Thank goodness for instincts!

Discussion in 'Chicken Behaviors and Egglaying' started by jenkassai, Jul 30, 2011.

  1. jenkassai

    jenkassai Chillin' With My Peeps

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    Apr 28, 2011
    My chicks are now outside in their temporary home while we work on their coop. The plan is to keep them in their yard while we are at work and free-range them when we get home. Their temporary home is inside a small pen which is inside their humongous yard. Their temporary home is an extra large dogloo with a door made out of a wire dog crate divider covered with hardware cloth. Both the pen and the yard are covered and have hardware cloth around the outside of them. I feel like they are pretty secure in there.

    Anyways, yesterday morning I opened their house but kept them in the small yard since it was supposed to thunderstorm and at least there is a canopy over the small pen. When I went out later to turn them into the big yard, they were all lined up at the gate waiting to be turned loose, but RIGHT THEN a hawk swooped nearby!!! [​IMG] They scurried under the dogloo and stayed there [​IMG] The hawk can't get into their yard, but it startled me too, and I was relieved their instincts seemed good. They stayed under there for a loooong time, and even with the gate to their small pen open, they stayed in there. Finally later in the day they would venture into the big yard, but stayed close to the small pen. That hawk gave me second thoughts about free-ranging!! We have lived here for about a year and have never seen it before. Hubby saw it the week before we put the chickens outside. It seems like there are lots of overgrown areas they can scurry to if they would be out ranging, I just worry!!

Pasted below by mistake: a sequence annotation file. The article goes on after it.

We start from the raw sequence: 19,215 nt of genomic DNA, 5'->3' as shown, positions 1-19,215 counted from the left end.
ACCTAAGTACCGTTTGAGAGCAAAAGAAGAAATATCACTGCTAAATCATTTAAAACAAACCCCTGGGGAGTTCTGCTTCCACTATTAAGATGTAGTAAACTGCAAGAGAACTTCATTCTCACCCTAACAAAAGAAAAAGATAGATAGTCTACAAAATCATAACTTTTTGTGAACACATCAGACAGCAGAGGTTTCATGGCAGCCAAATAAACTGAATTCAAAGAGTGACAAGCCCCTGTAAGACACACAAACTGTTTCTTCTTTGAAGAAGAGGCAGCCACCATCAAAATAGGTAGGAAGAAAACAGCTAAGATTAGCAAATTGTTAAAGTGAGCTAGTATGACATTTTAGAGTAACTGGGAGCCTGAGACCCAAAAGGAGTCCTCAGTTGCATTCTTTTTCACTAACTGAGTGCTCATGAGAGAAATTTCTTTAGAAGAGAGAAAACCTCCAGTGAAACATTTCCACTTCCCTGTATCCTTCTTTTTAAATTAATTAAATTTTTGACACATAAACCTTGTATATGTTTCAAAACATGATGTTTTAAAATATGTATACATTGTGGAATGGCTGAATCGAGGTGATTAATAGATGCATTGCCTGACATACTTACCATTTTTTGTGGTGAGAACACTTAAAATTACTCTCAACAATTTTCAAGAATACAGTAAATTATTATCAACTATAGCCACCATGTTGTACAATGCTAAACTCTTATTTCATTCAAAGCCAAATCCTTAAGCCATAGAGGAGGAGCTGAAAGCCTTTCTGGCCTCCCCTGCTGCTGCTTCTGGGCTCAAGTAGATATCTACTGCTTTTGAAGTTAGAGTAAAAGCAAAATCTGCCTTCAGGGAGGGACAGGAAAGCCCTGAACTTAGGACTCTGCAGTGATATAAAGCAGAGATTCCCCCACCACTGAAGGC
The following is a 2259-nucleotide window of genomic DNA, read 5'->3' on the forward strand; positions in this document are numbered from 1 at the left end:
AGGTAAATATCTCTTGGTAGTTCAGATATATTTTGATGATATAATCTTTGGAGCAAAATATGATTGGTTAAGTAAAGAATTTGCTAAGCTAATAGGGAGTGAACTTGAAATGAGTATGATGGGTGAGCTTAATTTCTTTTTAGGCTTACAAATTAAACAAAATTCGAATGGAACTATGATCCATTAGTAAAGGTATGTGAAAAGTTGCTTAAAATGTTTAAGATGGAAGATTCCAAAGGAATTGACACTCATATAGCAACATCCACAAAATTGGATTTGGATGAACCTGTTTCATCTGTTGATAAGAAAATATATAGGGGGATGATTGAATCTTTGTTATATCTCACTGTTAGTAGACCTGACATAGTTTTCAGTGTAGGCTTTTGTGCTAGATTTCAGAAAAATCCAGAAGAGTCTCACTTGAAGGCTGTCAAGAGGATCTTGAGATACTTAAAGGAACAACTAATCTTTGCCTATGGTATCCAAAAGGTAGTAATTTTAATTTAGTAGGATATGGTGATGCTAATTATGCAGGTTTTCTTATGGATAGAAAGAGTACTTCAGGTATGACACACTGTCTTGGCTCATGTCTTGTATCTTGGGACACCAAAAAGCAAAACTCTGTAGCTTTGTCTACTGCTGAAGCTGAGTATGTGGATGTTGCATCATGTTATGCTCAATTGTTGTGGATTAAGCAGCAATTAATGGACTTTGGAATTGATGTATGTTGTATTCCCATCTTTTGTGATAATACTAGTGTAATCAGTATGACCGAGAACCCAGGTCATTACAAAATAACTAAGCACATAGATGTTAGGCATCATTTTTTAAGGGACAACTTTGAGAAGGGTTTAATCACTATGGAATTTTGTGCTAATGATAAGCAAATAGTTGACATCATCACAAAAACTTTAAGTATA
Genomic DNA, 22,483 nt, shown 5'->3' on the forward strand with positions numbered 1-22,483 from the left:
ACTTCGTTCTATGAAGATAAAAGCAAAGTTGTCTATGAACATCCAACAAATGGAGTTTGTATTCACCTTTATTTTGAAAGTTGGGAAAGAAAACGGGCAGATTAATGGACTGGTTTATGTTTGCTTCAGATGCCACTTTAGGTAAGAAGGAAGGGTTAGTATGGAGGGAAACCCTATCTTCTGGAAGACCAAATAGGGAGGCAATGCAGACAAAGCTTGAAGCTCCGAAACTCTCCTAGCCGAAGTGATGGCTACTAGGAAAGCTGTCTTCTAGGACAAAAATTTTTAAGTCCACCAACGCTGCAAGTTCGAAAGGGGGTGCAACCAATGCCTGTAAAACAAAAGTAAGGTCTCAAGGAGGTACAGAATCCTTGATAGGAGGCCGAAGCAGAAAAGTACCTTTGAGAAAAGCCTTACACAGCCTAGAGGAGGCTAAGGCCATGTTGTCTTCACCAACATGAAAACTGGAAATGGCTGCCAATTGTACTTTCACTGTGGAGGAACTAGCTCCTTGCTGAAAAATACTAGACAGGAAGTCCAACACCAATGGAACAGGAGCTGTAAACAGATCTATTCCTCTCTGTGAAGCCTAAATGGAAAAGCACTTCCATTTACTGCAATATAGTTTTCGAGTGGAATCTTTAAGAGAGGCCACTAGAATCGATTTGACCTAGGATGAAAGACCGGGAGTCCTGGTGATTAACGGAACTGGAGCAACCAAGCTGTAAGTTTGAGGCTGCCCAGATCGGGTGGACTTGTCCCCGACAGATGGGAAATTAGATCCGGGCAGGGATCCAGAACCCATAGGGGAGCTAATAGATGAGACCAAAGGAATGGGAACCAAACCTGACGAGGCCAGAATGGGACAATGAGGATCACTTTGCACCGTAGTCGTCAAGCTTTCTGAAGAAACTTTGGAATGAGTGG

2. Stacykins

    Stacykins Overrun With Chickens

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    Mine free range, and even though no birds of prey have threatened my chickens (they stick to the fields and take care of rodents), any bird overhead from a crow to a swallow have mine running for the cover of their covered run and chicken coop.
     
  3. Ridgerunner

    Ridgerunner True BYC Addict

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    If you free range, you have to be willing to accept that you might have losses. A lot of times, it is not from the predator you might expect. I've had two losses in three years and I am out in the country with overgrown brushy/woody areas and a stock pond nearby and a lot of pasture around. You'd think it would be predator heaven. I've trapped a couple of raccoons that were messing around in the feed, we've seen foxes around, and I see plenty of big hawks every day. Yet we have only had two losses in three years. Neither were to hawks.

    I'm not happy about any losses but I will accept a few to let them free range. Some people have higher rates of loss and some people have fewer losses. I can't tell you what will happen with yours or how high the risk is, but I can tell you that there are risks. And I can tell you they really enjoy chasing grasshoppers.
     
  4. jenkassai

    jenkassai Chillin' With My Peeps